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Overview

Distribution

National Distribution

United States

Origin: Exotic

Regularity: Regularly occurring

Currently: Unknown/Undetermined

Confidence: Confident

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Ecology

Associations

Foodplant / internal feeder
larva of Acanthiophilus helianthi feeds within capitulum of Serratula tinctoria

In Great Britain and/or Ireland:
Foodplant / internal feeder
larva of Chaetostomella cylindrica feeds within capitulum of Serratula tinctoria

Foodplant / miner
larva of Chromatomyia syngenesiae mines leaf of Serratula tinctoria

Foodplant / parasite
Golovinomyces cichoracearum parasitises live Serratula tinctoria

Foodplant / parasite
uredinoid aecium of Puccinia hieracii var. hieracii parasitises live Serratula tinctoria
Other: minor host/prey

Foodplant / parasite
cluster-cup of aecium of Puccinia schroeteriana parasitises live Serratula tinctoria
Remarks: Other: uncertain

Foodplant / internal feeder
larva of Terellia vectensis feeds within capitulum of Serratula tinctoria
Other: sole host/prey

Foodplant / internal feeder
larva of Trupanea stellata feeds within capitulum of Serratula tinctoria

Foodplant / gall
larva of Urophora quadrifasciata causes gall of capitulum of Serratula tinctoria

Foodplant / feeds on
larva of Urophora spoliata feeds on Serratula tinctoria
Other: sole host/prey

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Molecular Biology and Genetics

Molecular Biology

Barcode data: Serratula tinctoria

The following is a representative barcode sequence, the centroid of all available sequences for this species.


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Statistics of barcoding coverage: Serratula tinctoria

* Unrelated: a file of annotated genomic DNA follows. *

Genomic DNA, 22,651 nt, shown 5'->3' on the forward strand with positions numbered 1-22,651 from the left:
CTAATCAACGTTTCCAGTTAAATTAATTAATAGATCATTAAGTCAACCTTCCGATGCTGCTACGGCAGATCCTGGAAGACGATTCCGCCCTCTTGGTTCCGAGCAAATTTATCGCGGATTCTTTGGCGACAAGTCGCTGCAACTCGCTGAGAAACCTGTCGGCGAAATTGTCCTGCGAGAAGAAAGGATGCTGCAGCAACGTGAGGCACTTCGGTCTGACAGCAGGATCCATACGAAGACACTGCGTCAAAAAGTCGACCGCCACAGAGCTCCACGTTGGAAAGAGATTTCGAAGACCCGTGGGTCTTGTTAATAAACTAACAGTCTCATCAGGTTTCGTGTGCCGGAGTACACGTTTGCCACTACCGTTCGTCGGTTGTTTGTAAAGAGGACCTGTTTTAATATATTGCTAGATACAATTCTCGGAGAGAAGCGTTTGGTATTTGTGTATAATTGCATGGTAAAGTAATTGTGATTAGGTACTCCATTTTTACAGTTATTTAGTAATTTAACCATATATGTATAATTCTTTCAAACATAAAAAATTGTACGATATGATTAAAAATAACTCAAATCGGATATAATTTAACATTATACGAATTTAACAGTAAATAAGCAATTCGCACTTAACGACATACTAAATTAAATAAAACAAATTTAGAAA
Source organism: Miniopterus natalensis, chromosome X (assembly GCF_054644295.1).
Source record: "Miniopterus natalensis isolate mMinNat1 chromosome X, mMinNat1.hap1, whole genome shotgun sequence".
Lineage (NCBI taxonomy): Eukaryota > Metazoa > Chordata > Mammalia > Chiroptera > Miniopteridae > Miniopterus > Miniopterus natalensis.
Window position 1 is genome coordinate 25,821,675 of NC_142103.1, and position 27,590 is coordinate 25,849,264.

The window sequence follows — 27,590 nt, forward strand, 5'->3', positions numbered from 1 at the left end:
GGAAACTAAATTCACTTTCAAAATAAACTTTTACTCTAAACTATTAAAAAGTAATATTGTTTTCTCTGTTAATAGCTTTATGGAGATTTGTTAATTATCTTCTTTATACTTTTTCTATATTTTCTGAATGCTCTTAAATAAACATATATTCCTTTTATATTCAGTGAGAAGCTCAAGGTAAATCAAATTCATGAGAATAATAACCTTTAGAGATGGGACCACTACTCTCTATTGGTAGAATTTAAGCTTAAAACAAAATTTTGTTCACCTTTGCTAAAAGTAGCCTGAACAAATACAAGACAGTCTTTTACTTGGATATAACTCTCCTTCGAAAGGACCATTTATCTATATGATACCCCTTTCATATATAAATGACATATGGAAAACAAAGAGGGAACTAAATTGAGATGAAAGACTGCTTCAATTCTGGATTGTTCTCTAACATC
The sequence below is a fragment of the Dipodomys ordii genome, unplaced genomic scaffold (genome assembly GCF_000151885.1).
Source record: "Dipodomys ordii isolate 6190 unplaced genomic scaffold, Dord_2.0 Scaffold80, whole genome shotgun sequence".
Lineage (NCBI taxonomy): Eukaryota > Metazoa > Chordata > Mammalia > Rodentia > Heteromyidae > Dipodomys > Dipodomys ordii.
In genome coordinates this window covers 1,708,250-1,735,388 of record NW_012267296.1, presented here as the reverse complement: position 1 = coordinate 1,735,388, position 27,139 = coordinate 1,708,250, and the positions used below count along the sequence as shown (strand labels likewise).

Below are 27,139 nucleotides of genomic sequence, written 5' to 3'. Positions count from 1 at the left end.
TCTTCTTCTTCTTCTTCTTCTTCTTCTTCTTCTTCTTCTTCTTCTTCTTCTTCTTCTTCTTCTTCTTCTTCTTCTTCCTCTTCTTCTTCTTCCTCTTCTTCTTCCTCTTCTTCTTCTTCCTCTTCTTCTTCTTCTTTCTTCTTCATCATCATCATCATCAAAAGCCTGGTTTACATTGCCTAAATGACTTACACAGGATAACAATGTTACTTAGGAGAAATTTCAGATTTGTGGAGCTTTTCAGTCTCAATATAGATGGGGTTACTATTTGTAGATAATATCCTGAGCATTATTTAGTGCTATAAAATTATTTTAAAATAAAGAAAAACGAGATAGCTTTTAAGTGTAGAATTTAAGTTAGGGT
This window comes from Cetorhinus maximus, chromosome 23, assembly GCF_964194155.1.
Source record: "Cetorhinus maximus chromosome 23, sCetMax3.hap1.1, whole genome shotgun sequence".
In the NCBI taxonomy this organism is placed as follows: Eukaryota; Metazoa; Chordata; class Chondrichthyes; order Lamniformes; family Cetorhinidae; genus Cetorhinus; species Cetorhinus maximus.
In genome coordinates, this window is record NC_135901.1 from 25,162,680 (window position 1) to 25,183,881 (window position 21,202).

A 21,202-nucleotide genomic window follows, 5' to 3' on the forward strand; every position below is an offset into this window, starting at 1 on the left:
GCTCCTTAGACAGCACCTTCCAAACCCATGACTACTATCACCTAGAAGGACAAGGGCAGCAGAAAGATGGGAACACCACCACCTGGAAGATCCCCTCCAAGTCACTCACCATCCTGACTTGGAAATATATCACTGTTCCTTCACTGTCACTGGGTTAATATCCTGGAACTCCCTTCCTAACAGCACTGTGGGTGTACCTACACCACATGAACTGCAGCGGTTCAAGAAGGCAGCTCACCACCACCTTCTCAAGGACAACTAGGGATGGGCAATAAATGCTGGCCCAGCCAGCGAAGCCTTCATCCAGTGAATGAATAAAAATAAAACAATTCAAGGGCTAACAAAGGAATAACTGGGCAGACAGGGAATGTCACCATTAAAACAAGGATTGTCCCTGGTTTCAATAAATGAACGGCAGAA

Barcode of Life Data Systems (BOLDS) Stats
Public Records: 6
Specimens with Barcodes: 7
Species With Barcodes: 1
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Conservation

Conservation Status

NatureServe Conservation Status

Rounded Global Status Rank: GNR - Not Yet Ranked

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National NatureServe Conservation Status

United States

Rounded National Status Rank: NNA - Not Applicable

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Wikipedia

Saw-wort

Serratula tinctoria - MHNT

Serratula tinctoria, commonly known as saw-wort, is a species in the genus Serratula. It is a native of Europe and a thistle like flower head. It grows in moist soil, full sun to part shade,[1] and grows up to one metre tall.

This is an introduced plant in a small area of the northeastern United States, where it is called the Dyer's plumeless saw-wort.[2]

Flowers of Serratula tinctoria
Leaf of Serratula tinctoria

Uses[edit]

S. tinctoria is the source of a yellow dye.[1] As a herbal preparation, the plant is thought to mend ruptures and wounds.[3]

References[edit]

  1. ^ a b "Serratula tinctoria". Plants For A Future. 
  2. ^ "Serratula tinctoria". USDA PLANTS. 
  3. ^ Wild Flowers of Britain and Ireland by Rae Spencer-Jones and Sarah Cuttle,page 202,published 2005, ISBN 1 85626 503 X
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